the look of love

“Love opens our eyes and enables us to see, beyond all else, the great worth of a human being.” (Pope Francis, Amoris Laetitia 128)

Many have pre-judged Amoris Laetitia: on Love in the Family simply on the fact that it was written by a pope. What does a celibate man know about family life and love? This celibate man appears to know quite a bit.

There are many priests and bishops, of a more clerical nature, who live in a privileged cocoon, spouting doctrine and wagging their fingers from on high at the great unwashed below. We know what our current pope thinks of those in the hierarchy who seldom step foot out of their ecclesial palaces. Francis has preached repeatedly against clericalism. He has urged the ordained to immerse themselves in the lives of those they are called to serve. A true shepherd, he says, takes on the “smell of the sheep”.

Francis is a true shepherd, who knows his sheep pretty well.

When Francis talks, he often veers from prepared text and speaks from the heart. He does the same in his writing. Amoris Laetitia shines brightest when Francis steps aside from the obligatory referencing of Vatican and Synod documents. There is an honesty to his words when he speaks practically about love in the family. This is the pastor from Buenos Aires who purposely lived among the people, not a silk-clad bishop who reigned from his diocesan enclave. Francis may not be married, but he has observed and pastored to family life in all its joys and struggles.

Take, for example, this excerpt from a section in Amoris Laetitia titled “Joy and Beauty”,

The aesthetic experience of love is expressed in the “gaze” which contemplates other persons as ends in themselves, even if they are infirm, elderly, or physically unattractive. A look of appreciation has enormous importance, and to begrudge it is usually harmful. (AL 128)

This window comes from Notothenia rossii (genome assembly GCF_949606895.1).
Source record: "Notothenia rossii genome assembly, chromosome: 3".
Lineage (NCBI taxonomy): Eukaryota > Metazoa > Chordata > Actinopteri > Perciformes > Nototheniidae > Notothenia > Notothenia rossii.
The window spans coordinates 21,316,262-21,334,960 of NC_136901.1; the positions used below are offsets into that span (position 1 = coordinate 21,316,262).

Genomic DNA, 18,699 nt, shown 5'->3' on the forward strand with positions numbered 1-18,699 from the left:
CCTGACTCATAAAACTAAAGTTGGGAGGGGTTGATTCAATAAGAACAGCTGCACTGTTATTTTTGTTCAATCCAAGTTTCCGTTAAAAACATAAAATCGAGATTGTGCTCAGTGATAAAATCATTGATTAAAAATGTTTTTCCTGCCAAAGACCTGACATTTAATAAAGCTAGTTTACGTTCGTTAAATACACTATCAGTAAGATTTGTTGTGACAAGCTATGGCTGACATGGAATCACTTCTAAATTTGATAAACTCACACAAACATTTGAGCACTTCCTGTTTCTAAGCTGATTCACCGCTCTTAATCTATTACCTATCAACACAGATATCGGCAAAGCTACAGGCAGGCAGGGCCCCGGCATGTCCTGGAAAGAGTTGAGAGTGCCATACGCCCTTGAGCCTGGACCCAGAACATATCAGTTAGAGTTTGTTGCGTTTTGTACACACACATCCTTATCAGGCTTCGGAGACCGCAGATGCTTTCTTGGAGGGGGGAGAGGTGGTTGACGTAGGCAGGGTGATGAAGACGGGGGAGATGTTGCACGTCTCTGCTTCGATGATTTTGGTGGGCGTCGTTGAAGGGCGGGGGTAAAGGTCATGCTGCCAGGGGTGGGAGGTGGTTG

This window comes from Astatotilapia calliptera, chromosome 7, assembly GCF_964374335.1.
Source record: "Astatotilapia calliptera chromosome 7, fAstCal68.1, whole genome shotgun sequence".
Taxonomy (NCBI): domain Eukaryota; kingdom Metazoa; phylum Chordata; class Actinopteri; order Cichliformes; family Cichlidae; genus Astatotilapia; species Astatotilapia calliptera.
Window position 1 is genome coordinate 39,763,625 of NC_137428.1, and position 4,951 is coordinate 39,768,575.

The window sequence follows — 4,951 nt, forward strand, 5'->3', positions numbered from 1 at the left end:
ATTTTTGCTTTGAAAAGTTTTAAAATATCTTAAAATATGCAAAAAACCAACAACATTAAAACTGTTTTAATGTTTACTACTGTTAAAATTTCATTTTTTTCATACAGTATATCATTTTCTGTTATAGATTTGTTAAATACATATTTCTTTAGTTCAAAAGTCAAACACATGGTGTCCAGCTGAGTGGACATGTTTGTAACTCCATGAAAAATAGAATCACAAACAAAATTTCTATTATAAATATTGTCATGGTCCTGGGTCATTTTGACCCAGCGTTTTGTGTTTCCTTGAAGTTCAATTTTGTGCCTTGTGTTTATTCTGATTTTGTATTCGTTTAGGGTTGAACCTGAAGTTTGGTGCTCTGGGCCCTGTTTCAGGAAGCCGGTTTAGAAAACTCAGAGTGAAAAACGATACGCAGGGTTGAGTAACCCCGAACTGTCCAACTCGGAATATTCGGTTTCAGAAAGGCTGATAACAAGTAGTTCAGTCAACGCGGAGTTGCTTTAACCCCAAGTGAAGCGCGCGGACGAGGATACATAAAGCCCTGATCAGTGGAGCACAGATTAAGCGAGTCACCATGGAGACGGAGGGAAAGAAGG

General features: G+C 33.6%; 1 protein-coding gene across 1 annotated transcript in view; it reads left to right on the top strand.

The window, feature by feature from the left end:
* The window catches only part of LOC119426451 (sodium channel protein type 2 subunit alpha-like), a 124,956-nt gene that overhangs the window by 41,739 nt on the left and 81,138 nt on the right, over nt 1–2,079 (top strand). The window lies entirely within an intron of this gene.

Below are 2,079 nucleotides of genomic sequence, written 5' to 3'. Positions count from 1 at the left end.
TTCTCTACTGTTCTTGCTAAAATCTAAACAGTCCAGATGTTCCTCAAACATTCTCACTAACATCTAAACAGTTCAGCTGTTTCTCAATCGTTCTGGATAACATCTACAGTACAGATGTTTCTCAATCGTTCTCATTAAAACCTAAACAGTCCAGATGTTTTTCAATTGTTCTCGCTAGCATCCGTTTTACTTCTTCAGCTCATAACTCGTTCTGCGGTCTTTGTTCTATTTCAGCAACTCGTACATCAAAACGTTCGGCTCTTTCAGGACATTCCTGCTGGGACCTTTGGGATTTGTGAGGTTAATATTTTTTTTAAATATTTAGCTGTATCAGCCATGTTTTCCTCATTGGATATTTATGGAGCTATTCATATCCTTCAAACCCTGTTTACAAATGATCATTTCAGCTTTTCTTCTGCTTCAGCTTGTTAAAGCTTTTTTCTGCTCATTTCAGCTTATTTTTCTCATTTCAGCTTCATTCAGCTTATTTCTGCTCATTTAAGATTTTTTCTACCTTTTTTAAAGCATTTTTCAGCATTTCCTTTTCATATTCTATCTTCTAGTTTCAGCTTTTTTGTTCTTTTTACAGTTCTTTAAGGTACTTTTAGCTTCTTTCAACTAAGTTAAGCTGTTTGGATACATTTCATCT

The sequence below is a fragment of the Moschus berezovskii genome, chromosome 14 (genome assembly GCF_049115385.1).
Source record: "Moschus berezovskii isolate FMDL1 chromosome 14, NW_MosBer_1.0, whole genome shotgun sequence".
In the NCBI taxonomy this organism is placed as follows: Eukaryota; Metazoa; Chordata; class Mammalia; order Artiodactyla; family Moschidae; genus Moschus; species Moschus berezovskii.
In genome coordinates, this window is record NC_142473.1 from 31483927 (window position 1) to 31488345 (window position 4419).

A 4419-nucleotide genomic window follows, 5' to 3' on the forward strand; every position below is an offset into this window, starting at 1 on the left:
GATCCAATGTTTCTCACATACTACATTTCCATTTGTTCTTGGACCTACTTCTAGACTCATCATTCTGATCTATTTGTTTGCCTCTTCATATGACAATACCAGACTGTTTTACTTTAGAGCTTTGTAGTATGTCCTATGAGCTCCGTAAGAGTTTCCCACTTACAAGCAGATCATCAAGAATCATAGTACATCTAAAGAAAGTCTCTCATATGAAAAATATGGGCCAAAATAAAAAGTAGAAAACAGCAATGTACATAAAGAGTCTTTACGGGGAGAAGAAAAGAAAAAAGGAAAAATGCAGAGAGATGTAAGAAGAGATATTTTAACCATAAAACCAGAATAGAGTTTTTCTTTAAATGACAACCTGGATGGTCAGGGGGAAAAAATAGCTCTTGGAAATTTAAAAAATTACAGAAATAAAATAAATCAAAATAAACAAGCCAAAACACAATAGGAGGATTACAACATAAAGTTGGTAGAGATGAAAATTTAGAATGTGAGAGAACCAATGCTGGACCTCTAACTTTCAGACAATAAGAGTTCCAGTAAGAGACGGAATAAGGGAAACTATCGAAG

The look of love. It empowers and affirms us. Without it, we feel ignored and question if we are truly loved. Francis offers some examples when love’s gaze is missing within the family,

“My husband does not look at me; he acts as if I were invisible”. “Please look at me when I’m talking to you!”. “My wife no longer looks at me, she only has eyes for our children”. “In my own home nobody cares about me, they do not even see me, it is as if I did not exist”. (AL, 128)

Theological or ephemeral musings about love are often hard to grasp when our feet are mired in the mud of reality. Francis, instead, gives easily recognizable examples that nudge our conscience. In this case, he is nudging us to gaze intentionally at those we love. The look of love, after all,  is no small thing.

Love opens our eyes and enables us to see, beyond all else, the great worth of a human being. AL 128

the sour taste of envy

“Envy is a form of sadness provoked by another’s prosperity.” (Pope Francis, Amoris Laetitia, 95)

Love is not jealous  (1 Corinthians 13:4)

Tell that to the green-eyed monster claiming life-long squatter’s rights in my brain! Every time I try to evict the little bugger, he raises another example of someone’s superior achievements compared to my own meagre efforts.

  • Mothers who managed to raise families AND have a career AND find time and energy to complete post-grad degrees AND look beautiful while doing it!
  • Bloggers who never miss a beat in their writing, consistently producing brilliant pieces that I wish I wrote. (Don’t they know about writer’s block???)
  • Anyone with a blog or any social media account (Facebook, Twitter, Instagram, etc) who obviously has more “friends” than I have.
  • Friends who have written and published one or more books while I keep dreaming of starting one.
  • Women my age who will proudly bare their gym-toned arms or Zoomba fit legs now that the summer sun is around the corner.

Why, oh why do we torture ourselves with this soul-sucking competition? Why can’t we focus more on our own goals without feeling we are being left in the dust by others? Why can’t we feel pride in every step we take on our life’s journey, without mentally measuring the leaps and bounds of those on a similar path?

Pope Francis writes in Amoris Laetitia,

“Whereas love makes us rise above ourselves, envy closes us in on ourselves. True love values the other person’s achievements. It does not see him or her as a threat. It frees us from the sour taste of envy.” AL, 95

Envy certainly produces a sour taste in families. Competition seems wired into our human nature. Siblings are quick to accuse parents of favouring one child over another. Families judge themselves and each other based on the size of their homes or the success of their children. Parents feel slighted if adult children give affection and time more readily to the in-laws than to them. Envy sours the love needed for peace within and among families.